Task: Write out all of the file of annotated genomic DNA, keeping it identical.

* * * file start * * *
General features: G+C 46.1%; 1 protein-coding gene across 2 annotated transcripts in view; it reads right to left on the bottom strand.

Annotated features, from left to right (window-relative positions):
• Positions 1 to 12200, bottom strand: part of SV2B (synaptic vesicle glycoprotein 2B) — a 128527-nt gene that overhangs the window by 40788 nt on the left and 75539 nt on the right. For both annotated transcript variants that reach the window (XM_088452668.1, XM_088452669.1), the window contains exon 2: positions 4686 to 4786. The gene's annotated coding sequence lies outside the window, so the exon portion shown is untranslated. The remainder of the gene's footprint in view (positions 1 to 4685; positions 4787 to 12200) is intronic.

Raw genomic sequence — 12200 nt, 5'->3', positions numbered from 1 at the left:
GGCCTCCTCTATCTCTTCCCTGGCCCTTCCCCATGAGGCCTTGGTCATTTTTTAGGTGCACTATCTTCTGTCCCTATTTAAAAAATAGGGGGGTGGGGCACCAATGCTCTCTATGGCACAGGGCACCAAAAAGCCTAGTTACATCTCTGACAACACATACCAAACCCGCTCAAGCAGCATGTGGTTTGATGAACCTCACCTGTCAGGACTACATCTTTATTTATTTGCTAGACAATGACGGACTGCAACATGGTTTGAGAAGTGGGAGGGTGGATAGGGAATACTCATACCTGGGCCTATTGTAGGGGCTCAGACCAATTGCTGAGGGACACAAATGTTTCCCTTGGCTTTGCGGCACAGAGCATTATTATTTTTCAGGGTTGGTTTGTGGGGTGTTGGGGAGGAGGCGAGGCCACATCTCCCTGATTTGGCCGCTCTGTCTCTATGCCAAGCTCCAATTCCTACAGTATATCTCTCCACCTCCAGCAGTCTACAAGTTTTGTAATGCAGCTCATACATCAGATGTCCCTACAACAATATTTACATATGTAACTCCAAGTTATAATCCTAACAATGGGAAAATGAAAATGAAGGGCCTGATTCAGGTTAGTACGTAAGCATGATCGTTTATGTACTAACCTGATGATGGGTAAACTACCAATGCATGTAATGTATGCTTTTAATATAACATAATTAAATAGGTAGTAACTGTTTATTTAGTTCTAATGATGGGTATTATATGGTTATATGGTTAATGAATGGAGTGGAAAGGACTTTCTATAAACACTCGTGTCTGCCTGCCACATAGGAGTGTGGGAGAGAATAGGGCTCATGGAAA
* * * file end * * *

General features: G+C 46.1%; 1 protein-coding gene across 2 annotated transcripts in view; it reads right to left on the bottom strand.

Annotated features, from left to right (window-relative positions):
• Positions 1 to 12200, bottom strand: part of SV2B (synaptic vesicle glycoprotein 2B) — a 128527-nt gene that overhangs the window by 40788 nt on the left and 75539 nt on the right. For both annotated transcript variants that reach the window (XM_088452668.1, XM_088452669.1), the window contains exon 2: positions 4686 to 4786. The gene's annotated coding sequence lies outside the window, so the exon portion shown is untranslated. The remainder of the gene's footprint in view (positions 1 to 4685; positions 4787 to 12200) is intronic.

Raw genomic sequence — 12200 nt, 5'->3', positions numbered from 1 at the left:
GGCCTCCTCTATCTCTTCCCTGGCCCTTCCCCATGAGGCCTTGGTCATTTTTTAGGTGCACTATCTTCTGTCCCTATTTAAAAAATAGGGGGGTGGGGCACCAATGCTCTCTATGGCACAGGGCACCAAAAAGCCTAGTTACATCTCTGACAACACATACCAAACCCGCTCAAGCAGCATGTGGTTTGATGAACCTCACCTGTCAGGACTACATCTTTATTTATTTGCTAGACAATGACGGACTGCAACATGGTTTGAGAAGTGGGAGGGTGGATAGGGAATACTCATACCTGGGCCTATTGTAGGGGCTCAGACCAATTGCTGAGGGACACAAATGTTTCCCTTGGCTTTGCGGCACAGAGCATTATTATTTTTCAGGGTTGGTTTGTGGGGTGTTGGGGAGGAGGCGAGGCCACATCTCCCTGATTTGGCCGCTCTGTCTCTATGCCAAGCTCCAATTCCTACAGTATATCTCTCCACCTCCAGCAGTCTACAAGTTTTGTAATGCAGCTCATACATCAGATGTCCCTACAACAATATTTACATATGTAACTCCAAGTTATAATCCTAACAATGGGAAAATGAAAATGAAGGGCCTGATTCAGGTTAGTACGTAAGCATGATCGTTTATGTACTAACCTGATGATGGGTAAACTACCAATGCATGTAATGTATGCTTTTAATATAACATAATTAAATAGGTAGTAACTGTTTATTTAGTTCTAATGATGGGTATTATATGGTTATATGGTTAATGAATGGAGTGGAAAGGACTTTCTATAAACACTCGTGTCTGCCTGCCACATAGGAGTGTGGGAGAGAATAGGGCTCATGGAAA